Rishi Sunak loves the NHS so much he has a private GP

Rishi Sunak loves the NHS so much he has a private GP
Rishi Sunak pauses public sector pay rise but promises rises for NHS …

Rishi Sunak wants everyone to enjoy the benefits of a great NHS - just not him.

The Guardian reports that while the prime minister pays all the usual lip service to free healthcare, he himself is registered with a private GP practice in West London that guarantees all patients with urgent concerns will be seen “on the day”.

The publication reports the clinic charges £250 for a half-hour consultation and offers appointments in the evenings and at weekends and consultations by email or phone that cost up to £150.

It also charges home visits costing between £400 and £500 and up to £80 for prescriptions.

While Sunak enjoys "on the day" appointments, over in the NHS things couldn't be more different. NHS England figures show that just 41.5 per cent of GP appointments in September took place on the same day, with a further 8 per cent taking place the following day. About 19 per cent of appointments took place between two and seven days after booking, while 13.5 per cent of patients had to wait up to two weeks, and 5 per cent more than a month.

Waits in A&E and for ambulances are at record highs and growing NHS waiting lists have left a record 2.5m people unable to work because of long-term sickness, with an extra 133,000 people falling out of the workforce for health reasons in the three months to September alone.

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In last week’s autumn statement, the chancellor, Jeremy Hunt, announced a £3.3bn increase in NHS funding to protect it this winter, as well as plans for a major NHS efficiency review. Sunak has also promised no patient would wait longer than two weeks to see a GP and that everyone who needs an urgent appointment would be able to get one on the same day.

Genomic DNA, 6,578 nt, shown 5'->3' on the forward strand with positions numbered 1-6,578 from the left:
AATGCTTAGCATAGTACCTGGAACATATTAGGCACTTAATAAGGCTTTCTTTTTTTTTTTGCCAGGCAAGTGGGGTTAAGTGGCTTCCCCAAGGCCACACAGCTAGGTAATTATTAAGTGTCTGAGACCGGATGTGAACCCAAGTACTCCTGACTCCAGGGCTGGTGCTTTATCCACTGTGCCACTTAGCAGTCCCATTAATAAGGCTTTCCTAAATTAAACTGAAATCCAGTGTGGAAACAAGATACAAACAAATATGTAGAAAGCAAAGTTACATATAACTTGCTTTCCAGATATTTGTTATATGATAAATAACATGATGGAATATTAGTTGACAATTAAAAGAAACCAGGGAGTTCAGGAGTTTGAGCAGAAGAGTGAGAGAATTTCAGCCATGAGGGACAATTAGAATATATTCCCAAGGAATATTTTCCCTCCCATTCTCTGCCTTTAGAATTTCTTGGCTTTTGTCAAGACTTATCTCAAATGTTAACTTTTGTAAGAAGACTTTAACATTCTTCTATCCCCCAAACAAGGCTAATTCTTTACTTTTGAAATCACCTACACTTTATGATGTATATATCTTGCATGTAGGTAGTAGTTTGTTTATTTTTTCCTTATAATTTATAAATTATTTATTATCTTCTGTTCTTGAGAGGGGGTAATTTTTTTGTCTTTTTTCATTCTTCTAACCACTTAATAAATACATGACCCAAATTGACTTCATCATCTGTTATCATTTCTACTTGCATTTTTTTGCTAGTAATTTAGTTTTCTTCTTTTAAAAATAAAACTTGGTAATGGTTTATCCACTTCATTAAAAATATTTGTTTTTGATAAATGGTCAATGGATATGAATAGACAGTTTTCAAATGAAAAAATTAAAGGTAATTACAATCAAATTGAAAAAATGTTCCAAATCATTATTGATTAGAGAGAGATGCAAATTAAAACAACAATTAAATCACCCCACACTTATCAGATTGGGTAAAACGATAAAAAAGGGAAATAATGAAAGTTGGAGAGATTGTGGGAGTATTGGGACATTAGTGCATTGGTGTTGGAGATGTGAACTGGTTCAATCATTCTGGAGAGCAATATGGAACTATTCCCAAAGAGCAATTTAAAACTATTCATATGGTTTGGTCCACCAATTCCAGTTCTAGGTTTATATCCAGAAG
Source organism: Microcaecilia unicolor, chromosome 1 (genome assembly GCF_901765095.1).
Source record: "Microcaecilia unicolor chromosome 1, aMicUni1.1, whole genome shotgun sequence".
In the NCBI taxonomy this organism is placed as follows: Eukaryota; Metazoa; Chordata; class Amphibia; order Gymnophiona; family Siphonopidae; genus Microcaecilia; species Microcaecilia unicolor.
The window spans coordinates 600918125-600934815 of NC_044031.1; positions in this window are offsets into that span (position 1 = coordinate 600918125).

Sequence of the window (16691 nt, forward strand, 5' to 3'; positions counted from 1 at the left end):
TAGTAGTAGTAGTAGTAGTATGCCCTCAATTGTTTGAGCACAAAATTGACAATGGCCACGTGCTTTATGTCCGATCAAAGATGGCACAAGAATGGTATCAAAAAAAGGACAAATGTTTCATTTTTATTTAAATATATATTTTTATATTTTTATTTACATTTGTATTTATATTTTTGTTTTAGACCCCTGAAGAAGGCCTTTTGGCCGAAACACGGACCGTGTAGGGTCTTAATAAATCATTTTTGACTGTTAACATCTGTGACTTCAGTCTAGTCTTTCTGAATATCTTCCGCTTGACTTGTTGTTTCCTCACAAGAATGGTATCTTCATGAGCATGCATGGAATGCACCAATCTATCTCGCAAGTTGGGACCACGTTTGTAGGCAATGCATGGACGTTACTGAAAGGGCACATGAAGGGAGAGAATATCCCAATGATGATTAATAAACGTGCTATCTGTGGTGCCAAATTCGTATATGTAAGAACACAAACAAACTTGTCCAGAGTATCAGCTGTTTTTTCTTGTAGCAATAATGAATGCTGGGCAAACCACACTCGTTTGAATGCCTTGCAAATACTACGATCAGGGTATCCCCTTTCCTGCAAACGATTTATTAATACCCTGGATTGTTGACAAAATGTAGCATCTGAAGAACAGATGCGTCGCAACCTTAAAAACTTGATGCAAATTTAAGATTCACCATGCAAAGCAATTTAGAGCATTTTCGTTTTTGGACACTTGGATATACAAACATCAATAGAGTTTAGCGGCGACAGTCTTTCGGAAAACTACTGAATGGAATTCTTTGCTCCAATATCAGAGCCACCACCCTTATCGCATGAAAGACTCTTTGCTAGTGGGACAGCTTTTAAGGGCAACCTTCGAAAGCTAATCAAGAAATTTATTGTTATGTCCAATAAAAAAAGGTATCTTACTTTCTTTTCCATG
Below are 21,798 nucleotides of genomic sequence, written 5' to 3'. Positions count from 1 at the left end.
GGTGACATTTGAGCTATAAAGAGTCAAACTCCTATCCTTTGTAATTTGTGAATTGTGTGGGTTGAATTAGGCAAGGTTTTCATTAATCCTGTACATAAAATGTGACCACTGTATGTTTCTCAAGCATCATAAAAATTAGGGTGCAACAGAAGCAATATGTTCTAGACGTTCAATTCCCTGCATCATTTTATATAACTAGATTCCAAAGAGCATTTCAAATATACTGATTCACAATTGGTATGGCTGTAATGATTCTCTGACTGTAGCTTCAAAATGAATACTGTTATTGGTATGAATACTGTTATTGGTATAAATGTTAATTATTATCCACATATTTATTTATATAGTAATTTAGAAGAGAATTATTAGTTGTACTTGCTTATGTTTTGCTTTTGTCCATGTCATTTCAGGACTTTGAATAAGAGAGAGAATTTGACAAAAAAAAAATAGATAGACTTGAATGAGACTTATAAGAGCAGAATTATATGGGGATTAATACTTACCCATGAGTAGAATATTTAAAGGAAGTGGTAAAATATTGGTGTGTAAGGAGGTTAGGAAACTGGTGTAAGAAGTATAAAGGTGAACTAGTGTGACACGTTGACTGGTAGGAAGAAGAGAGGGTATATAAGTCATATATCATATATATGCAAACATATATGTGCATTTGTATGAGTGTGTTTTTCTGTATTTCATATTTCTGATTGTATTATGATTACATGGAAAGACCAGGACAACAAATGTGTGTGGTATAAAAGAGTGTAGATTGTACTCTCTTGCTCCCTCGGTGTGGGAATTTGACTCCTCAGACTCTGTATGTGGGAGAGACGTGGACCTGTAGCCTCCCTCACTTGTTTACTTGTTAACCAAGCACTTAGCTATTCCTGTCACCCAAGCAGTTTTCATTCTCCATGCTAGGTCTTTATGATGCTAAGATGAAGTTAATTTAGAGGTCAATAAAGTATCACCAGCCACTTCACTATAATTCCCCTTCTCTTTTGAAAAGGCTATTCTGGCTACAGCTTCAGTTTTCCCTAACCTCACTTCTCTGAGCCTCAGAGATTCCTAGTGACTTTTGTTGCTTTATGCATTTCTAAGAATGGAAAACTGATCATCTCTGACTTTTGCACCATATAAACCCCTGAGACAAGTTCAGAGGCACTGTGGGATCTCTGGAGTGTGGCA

Yesterday, the PM told the CBI: “We also need to create a culture of innovation in our public services. I grew up in an NHS family — it’s in my blood. And as your prime minister, I will always protect an NHS free at the point of use.”

He also described investment in robotics as "low hanging fruit" that will drive up pay and economic growth "quickly".

Sunak refused to answer questions at the G20 summit in Bali last week about whether he had private healthcare, saying only that it was “not appropriate” to talk “about one’s family’s healthcare”.

Sunak was also asked during the summer leadership campaign on when he and his family last used the health service. He said: “You wouldn’t expect me to talk about my kids’ medical [history], but of course we use the NHS.”

Paul Evans, director of the NHS Support Federation, an independent group of researchers and journalists, told the Guardian: “The NHS can consistently provide responsive care to the whole population, but only when it is properly funded. Private healthcare is not a realistic option for most people. Of course the PM can ‘go private’ if he wishes, but it is a reminder that we need politicians that have a long-term belief in the publicly run NHS which most of us rely upon.”

Dr Ellen Welch, a GP and co-chair of the Doctors’ Association UK, added: “If NHS general practice continues to be neglected and private practice becomes the norm, it is the least well-off who will suffer.”

Dr John Puntis, co-chair of campaign group Keep Our NHS Public, said: “It should be no surprise that Rishi Sunak has private medical care arrangements; this will be the norm for many of the rich and powerful … those making decisions about vital public services are often least likely to use them, which of course reinforces their ideological animosity.”

But when Kay Burley quizzed Tory MP Liam Fox on the matter this morning, Fox defended him:

indy100 has contacted Downing Street to comment on this story.

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